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Plastic waste and pollution (including marine plastic litter and microplastic) have captured the attention around the world. Approximately 6,300 million tonnes of plastic are estimated to have reached end-of life since the start of mass production in the 1950s, with the considerable majority of this not recycled or used for energy recovery but accumulating in landfills and the environment.
Concerted and ambitious action is required from all actors along the value chain to transition from a linear system to a new model where plastics stay at their highest value within the economy.
UNEP’s work on the circularity of the plastics sector envisions a world without negative impacts from plastics, where plastics attain their highest value along the value chain, no plastics leak into and damage the environment, and maximal circularity for plastic materials is reached around the globe.
It takes a systemic approach to address plastic pollution by tackling the issue at the source to achieve a circular economy for plastics. It highlights the actions in specific life cycle stages, as well as the crossing-cutting solutions to link upstream and downstream stakeholders of the value chain to avoid actions done in isolation and which often prevent systemic progress. Together with governments, private sector, NGOs and other relevant stakeholders, UNEP works on 4 building blocks to achieve circularity for plastics, including:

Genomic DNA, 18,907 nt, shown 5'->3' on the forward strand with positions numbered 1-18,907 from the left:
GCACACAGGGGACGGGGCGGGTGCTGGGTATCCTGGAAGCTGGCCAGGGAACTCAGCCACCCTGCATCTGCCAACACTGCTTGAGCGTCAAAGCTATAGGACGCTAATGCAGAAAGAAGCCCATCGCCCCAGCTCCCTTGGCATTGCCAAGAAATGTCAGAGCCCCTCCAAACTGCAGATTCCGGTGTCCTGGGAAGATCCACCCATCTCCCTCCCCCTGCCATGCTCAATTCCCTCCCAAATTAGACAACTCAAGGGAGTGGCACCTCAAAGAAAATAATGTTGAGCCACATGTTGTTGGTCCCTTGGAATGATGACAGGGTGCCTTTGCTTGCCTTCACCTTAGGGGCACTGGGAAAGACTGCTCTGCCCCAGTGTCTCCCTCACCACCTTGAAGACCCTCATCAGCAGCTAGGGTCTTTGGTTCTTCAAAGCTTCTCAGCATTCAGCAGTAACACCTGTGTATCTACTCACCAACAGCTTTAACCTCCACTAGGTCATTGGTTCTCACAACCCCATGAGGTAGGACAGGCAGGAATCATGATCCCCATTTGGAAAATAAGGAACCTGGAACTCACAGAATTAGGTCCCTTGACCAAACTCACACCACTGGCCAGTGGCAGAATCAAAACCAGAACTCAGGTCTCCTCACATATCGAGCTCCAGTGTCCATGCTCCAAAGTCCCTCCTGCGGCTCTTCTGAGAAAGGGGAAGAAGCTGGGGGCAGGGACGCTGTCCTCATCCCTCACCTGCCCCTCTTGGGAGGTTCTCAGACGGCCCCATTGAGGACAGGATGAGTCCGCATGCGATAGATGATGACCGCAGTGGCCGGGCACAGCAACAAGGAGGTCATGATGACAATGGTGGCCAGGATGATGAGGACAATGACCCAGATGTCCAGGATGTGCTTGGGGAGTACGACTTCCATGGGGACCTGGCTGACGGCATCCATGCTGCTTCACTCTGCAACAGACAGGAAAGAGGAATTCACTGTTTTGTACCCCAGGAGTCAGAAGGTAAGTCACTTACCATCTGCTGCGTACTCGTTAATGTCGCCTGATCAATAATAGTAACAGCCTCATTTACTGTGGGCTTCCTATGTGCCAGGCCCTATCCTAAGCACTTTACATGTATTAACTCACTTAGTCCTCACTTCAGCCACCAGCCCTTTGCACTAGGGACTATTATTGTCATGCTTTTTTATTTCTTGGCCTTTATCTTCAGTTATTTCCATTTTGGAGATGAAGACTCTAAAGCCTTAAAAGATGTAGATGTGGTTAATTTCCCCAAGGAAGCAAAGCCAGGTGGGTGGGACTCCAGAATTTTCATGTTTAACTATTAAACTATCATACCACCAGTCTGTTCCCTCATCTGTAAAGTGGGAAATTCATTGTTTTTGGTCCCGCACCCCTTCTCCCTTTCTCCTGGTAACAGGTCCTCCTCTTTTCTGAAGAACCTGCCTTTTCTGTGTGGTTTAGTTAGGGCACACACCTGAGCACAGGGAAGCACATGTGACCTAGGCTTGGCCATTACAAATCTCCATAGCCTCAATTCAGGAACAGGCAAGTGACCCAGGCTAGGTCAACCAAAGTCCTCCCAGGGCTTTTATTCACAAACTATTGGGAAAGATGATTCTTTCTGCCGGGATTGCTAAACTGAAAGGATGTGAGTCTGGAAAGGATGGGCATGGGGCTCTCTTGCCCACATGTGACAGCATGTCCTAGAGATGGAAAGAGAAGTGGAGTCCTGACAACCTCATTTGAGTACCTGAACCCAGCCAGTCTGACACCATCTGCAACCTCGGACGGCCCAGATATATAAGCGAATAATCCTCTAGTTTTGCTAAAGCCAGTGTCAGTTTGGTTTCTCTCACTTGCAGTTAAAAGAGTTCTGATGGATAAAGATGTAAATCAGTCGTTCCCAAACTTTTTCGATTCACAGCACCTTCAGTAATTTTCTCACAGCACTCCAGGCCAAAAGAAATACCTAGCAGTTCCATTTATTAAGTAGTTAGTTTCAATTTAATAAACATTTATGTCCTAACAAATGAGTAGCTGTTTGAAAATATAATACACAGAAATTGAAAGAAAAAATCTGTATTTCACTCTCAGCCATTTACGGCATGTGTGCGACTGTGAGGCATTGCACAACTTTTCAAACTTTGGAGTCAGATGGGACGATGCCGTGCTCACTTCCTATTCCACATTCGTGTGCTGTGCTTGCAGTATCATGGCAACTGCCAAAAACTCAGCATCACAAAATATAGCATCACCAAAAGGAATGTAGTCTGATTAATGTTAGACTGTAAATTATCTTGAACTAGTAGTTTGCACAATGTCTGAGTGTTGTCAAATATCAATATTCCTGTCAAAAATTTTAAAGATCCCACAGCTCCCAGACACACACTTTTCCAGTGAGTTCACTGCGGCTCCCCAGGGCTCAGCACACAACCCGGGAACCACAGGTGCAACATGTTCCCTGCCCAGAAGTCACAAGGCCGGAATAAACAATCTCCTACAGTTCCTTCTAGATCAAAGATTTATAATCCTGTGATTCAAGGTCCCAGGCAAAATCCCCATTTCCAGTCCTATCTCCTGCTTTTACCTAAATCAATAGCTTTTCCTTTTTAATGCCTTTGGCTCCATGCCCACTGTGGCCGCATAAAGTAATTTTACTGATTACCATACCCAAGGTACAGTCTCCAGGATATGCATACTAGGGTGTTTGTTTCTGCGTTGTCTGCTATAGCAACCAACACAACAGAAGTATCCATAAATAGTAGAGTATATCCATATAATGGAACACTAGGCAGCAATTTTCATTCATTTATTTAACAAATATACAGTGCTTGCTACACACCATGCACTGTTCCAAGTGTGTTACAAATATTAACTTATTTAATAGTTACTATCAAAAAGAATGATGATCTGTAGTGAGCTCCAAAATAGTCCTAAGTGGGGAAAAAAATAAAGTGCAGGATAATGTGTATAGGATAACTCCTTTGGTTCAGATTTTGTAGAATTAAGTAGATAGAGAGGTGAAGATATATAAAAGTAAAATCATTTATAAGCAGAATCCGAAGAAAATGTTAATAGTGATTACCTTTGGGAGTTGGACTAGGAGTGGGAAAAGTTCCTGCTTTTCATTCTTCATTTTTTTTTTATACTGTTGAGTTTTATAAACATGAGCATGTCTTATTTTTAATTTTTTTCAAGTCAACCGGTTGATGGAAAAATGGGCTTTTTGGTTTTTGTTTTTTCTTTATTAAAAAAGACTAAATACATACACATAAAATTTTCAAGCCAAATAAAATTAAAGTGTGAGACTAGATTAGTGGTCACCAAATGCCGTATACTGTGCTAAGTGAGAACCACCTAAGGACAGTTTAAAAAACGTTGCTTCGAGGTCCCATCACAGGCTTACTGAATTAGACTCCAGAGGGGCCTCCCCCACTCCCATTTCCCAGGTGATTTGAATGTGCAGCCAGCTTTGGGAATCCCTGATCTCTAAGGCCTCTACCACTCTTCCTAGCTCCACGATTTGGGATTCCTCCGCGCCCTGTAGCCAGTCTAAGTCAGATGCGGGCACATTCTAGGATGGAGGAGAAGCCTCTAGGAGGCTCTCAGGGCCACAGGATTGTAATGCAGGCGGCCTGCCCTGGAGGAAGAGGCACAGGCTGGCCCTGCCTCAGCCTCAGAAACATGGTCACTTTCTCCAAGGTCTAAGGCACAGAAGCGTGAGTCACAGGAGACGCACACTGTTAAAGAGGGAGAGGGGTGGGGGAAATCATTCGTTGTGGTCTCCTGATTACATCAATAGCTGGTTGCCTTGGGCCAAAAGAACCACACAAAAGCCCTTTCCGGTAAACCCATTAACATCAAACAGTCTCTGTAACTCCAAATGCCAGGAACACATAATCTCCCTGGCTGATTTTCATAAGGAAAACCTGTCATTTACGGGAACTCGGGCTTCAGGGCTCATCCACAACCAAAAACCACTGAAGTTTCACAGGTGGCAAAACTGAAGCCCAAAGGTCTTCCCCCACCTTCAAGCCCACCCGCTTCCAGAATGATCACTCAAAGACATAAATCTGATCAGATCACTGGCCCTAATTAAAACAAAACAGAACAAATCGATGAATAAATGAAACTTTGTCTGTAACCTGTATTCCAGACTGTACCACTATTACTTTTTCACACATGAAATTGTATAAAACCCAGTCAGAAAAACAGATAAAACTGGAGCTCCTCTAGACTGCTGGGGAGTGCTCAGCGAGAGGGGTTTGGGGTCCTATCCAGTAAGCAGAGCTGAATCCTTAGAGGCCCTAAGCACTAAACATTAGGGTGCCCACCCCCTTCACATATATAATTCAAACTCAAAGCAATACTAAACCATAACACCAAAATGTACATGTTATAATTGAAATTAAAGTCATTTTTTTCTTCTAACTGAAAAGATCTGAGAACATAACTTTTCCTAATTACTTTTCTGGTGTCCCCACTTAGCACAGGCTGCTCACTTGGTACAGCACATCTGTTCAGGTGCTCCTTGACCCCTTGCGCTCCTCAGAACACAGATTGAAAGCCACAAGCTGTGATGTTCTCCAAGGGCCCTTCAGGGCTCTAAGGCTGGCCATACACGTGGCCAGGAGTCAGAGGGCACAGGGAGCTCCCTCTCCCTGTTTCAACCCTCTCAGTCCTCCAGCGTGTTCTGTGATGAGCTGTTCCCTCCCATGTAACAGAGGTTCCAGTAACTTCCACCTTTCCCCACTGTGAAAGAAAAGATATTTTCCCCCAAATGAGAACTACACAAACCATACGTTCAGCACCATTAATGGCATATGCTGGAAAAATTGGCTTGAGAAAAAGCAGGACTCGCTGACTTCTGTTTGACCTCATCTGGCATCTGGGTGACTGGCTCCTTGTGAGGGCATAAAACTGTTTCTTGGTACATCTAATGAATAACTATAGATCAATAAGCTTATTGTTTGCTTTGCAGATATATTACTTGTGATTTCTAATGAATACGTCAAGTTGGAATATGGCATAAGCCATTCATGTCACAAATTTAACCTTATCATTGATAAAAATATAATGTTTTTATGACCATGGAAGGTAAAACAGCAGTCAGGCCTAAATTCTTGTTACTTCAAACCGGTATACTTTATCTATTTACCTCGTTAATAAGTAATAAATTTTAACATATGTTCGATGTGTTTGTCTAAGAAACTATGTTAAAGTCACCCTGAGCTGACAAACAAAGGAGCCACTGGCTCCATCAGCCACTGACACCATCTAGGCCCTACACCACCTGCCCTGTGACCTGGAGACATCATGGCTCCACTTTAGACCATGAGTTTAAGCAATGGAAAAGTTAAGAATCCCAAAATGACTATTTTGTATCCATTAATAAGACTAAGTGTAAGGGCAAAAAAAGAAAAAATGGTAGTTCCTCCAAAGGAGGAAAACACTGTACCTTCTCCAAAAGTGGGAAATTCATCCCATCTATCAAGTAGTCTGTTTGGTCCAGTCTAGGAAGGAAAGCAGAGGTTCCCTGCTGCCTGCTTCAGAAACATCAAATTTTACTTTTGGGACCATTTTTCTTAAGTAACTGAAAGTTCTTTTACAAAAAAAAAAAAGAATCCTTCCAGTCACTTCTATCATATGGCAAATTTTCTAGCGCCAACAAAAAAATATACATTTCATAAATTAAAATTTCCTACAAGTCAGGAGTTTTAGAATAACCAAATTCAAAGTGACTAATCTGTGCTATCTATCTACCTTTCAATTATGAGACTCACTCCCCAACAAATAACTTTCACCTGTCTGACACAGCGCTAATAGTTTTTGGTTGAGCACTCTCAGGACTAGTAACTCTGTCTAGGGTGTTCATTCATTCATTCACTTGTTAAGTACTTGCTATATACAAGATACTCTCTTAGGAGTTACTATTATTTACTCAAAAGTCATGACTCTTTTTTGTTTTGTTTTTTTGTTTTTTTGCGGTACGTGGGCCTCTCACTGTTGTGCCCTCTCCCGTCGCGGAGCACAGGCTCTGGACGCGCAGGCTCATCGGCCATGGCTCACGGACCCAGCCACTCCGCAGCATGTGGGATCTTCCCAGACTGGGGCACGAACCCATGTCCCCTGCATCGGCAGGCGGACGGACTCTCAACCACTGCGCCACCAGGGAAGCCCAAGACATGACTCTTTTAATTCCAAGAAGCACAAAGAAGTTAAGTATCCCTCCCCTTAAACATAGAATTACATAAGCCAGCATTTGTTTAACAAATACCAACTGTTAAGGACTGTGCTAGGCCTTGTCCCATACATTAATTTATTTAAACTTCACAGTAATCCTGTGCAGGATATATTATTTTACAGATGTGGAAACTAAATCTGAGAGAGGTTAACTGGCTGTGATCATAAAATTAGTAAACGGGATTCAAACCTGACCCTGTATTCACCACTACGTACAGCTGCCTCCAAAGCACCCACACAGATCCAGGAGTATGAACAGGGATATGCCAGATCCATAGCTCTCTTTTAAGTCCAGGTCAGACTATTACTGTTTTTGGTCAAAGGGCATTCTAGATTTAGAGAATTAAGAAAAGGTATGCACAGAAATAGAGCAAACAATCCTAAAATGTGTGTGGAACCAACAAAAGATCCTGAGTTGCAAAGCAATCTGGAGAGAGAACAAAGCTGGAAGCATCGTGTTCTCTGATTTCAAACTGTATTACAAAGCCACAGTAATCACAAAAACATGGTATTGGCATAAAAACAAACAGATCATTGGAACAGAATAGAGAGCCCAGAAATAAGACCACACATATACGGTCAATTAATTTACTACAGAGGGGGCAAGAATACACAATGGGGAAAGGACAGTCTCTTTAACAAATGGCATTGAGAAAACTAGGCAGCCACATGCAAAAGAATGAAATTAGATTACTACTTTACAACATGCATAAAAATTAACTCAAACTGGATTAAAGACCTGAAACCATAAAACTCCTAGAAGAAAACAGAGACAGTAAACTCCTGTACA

It takes a systematic approach to solving the problem of plastic pollution by solving this problem at the source to achieve cyclic savings of plastics. By solving health problems that may arise due to frequent contact with plastic, the medicine clomid can solve.
- Crosscutting enabling conditions including institutions in terms of legal arrangements and policy, research and knowledge, stakeholder engagement and dialogue, financing and capacity development.
- Eliminate all problematic and unnecessary plastic products, including toxic additives;
- Innovate design, production and business models to ensure that the plastics we do need are reusable, recyclable, or compostable, and free of toxic additives;
- Circulate all plastic products at their highest value within the economy to keep them out of the environment.
UNEP promotes such a circularity approach in relevant initiatives we are working on, including the New Plastics Economy Global Commitment led by the Ellen MacArthur Foundation in collaboration with UNEP, the One Planet Network, the Global Partnership on Marine Litter and its Clean Seas campaign.
Mapping of global plastics value chain and plastics losses to the environment – With particular focus on marine environment
Single-Use Plastic Products and their alternatives: Recommendations from Life Cycle Assessments
Click below to learn about UNEP experience in building circularity: